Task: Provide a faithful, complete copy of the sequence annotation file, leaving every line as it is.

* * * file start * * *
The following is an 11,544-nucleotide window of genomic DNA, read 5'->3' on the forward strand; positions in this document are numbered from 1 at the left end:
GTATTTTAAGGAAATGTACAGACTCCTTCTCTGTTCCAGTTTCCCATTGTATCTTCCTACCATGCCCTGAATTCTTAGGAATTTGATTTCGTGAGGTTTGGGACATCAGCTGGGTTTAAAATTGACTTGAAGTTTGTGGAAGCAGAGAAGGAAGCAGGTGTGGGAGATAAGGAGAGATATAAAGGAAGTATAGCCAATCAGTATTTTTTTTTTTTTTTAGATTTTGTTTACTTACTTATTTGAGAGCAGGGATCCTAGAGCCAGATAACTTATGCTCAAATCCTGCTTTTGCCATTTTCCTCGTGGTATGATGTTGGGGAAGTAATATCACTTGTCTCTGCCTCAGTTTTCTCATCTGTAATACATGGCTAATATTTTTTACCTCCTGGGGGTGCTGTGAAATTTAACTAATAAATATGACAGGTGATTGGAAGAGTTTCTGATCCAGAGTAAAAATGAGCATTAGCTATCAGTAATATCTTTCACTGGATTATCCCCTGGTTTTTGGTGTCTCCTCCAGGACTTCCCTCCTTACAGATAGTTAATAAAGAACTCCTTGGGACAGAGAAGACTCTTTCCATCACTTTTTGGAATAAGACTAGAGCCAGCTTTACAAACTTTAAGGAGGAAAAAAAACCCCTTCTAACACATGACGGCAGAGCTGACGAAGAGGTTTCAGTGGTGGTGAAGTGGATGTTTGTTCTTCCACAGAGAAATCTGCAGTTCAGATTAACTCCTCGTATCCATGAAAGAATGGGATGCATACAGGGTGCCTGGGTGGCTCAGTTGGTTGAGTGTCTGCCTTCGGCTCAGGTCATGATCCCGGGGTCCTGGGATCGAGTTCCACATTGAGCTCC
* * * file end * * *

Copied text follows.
The following is an 11,544-nucleotide window of genomic DNA, read 5'->3' on the forward strand; positions in this document are numbered from 1 at the left end:
GTATTTTAAGGAAATGTACAGACTCCTTCTCTGTTCCAGTTTCCCATTGTATCTTCCTACCATGCCCTGAATTCTTAGGAATTTGATTTCGTGAGGTTTGGGACATCAGCTGGGTTTAAAATTGACTTGAAGTTTGTGGAAGCAGAGAAGGAAGCAGGTGTGGGAGATAAGGAGAGATATAAAGGAAGTATAGCCAATCAGTATTTTTTTTTTTTTTTAGATTTTGTTTACTTACTTATTTGAGAGCAGGGATCCTAGAGCCAGATAACTTATGCTCAAATCCTGCTTTTGCCATTTTCCTCGTGGTATGATGTTGGGGAAGTAATATCACTTGTCTCTGCCTCAGTTTTCTCATCTGTAATACATGGCTAATATTTTTTACCTCCTGGGGGTGCTGTGAAATTTAACTAATAAATATGACAGGTGATTGGAAGAGTTTCTGATCCAGAGTAAAAATGAGCATTAGCTATCAGTAATATCTTTCACTGGATTATCCCCTGGTTTTTGGTGTCTCCTCCAGGACTTCCCTCCTTACAGATAGTTAATAAAGAACTCCTTGGGACAGAGAAGACTCTTTCCATCACTTTTTGGAATAAGACTAGAGCCAGCTTTACAAACTTTAAGGAGGAAAAAAAACCCCTTCTAACACATGACGGCAGAGCTGACGAAGAGGTTTCAGTGGTGGTGAAGTGGATGTTTGTTCTTCCACAGAGAAATCTGCAGTTCAGATTAACTCCTCGTATCCATGAAAGAATGGGATGCATACAGGGTGCCTGGGTGGCTCAGTTGGTTGAGTGTCTGCCTTCGGCTCAGGTCATGATCCCGGGGTCCTGGGATCGAGTTCCACATTGAGCTCC